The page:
March 17, 2008
Asylum — A San Francisco story
Long before a bright orange bridge spanned the Golden Gate, long before tourists lined up to take the ferry to Alcatraz, long before Angela Alioto imagined the construction of a national shrine of St. Francis in North Beach, men and women came to San Francisco in search of old
promises and new beginnings. This is the story of one of them.
In those days, guns ringed Alcatraz Island, facing outward. Three
soldiers sat at the base of the largest, their dark blue coats
unbuttoned in the afternoon heat. The soldier in the middle stretched
out his legs and leaned back.
“D’ye know, Simon, I don’t think I’d mind if the war went on forever.”
As he spoke, the sun washed over his face. It carved shadows into his cheeks and made his dark mustache glisten.
Simon Kennedy, the soldier to his left, angled up his long legs so
that his feet rested on the step just below where he was sitting. He
turned to look at his friend and settled his right arm comfortably on
the top of the brick embankment.
“That’s just grand, Jamie. I’m sure Mister Lincoln will be glad to
know how you feel. He’s likely to be so pleased, he’ll send you one of
those bright, shiny medals with the pretty ribbons hanging down.”
The third soldier was much younger than the other two. He sat to the
right, a little apart, with his hands folded stiffly in his lap.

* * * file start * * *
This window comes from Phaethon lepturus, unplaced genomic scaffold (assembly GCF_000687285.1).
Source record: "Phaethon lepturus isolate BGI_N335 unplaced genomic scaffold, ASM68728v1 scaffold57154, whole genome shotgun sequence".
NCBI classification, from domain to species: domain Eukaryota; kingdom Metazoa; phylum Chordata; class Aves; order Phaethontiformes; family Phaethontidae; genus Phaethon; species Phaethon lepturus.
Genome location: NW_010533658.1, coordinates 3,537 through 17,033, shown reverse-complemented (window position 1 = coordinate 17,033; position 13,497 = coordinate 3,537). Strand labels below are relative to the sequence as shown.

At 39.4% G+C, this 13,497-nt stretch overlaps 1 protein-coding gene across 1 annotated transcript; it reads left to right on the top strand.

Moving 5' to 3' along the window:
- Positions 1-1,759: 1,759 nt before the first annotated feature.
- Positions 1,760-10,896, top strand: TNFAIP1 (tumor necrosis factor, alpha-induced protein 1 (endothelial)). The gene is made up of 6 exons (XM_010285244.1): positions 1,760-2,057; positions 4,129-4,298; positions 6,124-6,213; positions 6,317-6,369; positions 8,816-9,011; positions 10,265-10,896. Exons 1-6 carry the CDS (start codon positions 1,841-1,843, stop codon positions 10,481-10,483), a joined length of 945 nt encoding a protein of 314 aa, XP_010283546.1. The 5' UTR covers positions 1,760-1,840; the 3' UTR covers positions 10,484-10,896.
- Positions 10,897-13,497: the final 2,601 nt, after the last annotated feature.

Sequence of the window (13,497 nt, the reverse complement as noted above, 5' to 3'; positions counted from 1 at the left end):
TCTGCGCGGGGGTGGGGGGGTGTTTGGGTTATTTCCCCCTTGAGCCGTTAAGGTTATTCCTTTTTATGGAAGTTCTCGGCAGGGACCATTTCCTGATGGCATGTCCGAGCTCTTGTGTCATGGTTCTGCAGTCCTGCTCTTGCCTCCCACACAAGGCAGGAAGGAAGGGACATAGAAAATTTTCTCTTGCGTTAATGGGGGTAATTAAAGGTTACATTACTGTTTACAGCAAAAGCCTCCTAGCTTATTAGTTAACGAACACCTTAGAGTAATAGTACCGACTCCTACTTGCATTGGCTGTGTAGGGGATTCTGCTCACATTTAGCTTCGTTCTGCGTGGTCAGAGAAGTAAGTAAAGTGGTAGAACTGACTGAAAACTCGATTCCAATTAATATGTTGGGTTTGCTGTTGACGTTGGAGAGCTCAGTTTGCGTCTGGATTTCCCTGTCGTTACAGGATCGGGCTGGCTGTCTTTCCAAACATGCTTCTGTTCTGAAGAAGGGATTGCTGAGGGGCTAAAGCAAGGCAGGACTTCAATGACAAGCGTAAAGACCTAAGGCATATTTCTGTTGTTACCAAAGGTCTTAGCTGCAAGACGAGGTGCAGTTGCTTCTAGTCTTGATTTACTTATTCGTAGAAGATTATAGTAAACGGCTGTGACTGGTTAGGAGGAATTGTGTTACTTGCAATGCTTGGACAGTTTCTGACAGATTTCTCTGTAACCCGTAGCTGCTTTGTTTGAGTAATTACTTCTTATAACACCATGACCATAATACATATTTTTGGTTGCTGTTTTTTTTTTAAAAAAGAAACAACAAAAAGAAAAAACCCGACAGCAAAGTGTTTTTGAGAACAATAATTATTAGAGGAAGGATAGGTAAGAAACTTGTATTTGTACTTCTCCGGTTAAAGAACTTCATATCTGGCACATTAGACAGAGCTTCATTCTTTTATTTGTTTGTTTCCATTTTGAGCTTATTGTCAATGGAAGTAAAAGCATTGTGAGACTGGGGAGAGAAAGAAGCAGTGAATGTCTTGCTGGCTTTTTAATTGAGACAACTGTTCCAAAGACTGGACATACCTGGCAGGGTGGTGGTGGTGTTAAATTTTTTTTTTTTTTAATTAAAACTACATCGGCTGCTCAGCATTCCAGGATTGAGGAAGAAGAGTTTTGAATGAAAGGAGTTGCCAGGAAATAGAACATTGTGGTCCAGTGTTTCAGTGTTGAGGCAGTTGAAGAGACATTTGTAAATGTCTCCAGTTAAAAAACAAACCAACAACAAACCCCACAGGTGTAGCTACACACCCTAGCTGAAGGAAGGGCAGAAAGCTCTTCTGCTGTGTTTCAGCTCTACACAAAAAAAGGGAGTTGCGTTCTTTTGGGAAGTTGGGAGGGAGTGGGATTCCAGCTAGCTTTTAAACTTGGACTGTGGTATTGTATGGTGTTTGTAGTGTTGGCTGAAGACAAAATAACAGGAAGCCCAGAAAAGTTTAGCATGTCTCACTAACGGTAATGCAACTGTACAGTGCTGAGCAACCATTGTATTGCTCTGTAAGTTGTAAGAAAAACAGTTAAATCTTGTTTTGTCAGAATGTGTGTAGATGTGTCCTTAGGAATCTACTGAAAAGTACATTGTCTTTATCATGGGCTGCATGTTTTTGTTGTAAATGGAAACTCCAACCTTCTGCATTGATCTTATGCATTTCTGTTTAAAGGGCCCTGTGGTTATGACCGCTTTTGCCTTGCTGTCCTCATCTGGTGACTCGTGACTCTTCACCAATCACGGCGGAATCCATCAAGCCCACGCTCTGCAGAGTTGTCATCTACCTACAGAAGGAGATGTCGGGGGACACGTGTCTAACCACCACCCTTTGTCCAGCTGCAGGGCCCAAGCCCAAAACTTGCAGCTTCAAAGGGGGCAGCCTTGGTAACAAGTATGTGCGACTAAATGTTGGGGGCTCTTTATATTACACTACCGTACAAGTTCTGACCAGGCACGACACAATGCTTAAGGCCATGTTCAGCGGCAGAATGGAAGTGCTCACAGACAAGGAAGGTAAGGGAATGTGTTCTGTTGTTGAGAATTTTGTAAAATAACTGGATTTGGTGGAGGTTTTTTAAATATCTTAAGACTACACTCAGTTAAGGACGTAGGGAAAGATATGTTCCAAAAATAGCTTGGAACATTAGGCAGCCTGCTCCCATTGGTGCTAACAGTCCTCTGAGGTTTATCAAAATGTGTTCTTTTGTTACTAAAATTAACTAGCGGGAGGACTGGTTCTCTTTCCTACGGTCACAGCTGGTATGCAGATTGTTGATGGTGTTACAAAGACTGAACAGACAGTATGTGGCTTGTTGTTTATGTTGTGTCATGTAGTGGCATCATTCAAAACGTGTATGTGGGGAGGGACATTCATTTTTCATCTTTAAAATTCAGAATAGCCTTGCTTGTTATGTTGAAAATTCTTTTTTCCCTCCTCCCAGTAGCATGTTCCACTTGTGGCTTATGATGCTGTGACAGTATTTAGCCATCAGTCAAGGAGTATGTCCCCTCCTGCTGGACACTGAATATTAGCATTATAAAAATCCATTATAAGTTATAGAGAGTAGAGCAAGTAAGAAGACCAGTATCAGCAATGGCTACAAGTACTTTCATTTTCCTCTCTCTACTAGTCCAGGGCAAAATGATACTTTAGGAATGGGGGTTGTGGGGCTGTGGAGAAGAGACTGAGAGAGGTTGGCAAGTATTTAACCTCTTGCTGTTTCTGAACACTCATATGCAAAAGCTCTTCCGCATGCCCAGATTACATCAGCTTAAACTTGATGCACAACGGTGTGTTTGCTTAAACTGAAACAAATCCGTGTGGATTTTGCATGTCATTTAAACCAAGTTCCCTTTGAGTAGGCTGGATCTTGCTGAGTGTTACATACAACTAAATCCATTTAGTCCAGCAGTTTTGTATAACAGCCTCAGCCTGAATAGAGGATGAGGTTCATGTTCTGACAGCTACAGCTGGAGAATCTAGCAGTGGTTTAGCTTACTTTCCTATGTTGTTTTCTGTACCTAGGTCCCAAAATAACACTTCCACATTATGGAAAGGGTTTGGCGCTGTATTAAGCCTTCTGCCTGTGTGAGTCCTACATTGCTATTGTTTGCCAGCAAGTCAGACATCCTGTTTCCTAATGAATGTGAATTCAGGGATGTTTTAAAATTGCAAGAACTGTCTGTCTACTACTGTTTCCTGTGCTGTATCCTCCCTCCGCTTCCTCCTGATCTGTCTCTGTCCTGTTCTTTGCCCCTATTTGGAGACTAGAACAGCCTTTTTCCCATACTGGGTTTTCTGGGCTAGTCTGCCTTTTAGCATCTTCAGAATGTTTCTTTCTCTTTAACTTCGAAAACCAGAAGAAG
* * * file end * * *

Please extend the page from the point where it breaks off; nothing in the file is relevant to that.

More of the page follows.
“I don’t care what you fellows say, I wish the war’d end tomorrow.
I’ve spent long enough sitting around waiting for a battle that’s never
going to happen. If I don’t get out of here pretty soon, I’ll be too old
to lay my hands on some of the money that’s floating around California.
Anyway, the two of you better be careful how you talk, or they’ll run
you in as Secesh sympathizers and you’ll find yourselves stuck in the
guardhouse until the war’s over.”
The guardhouse stood on the opposite side of the island. There
criminal and political prisoners crowded into the basement, a dark,
narrow room reached only by a trapdoor from the floor above. At this
time of year someone peering out of its musket-slit windows could see
the dried, yellow grass on the Contra Costa hills.
Simon leaned forward and rested his elbows on his knees.
“No, thank you. Rob, I’ve spent too many nights cooped up below deck
in the doghole. I’d rather go down fighting than go back to quarters
He breathed deeply, as though driving foul air from his lungs. It was
one of those days when the sky seemed to sparkle, and the air about him
smelled clean and faintly moist. He looked at the big gun overhead,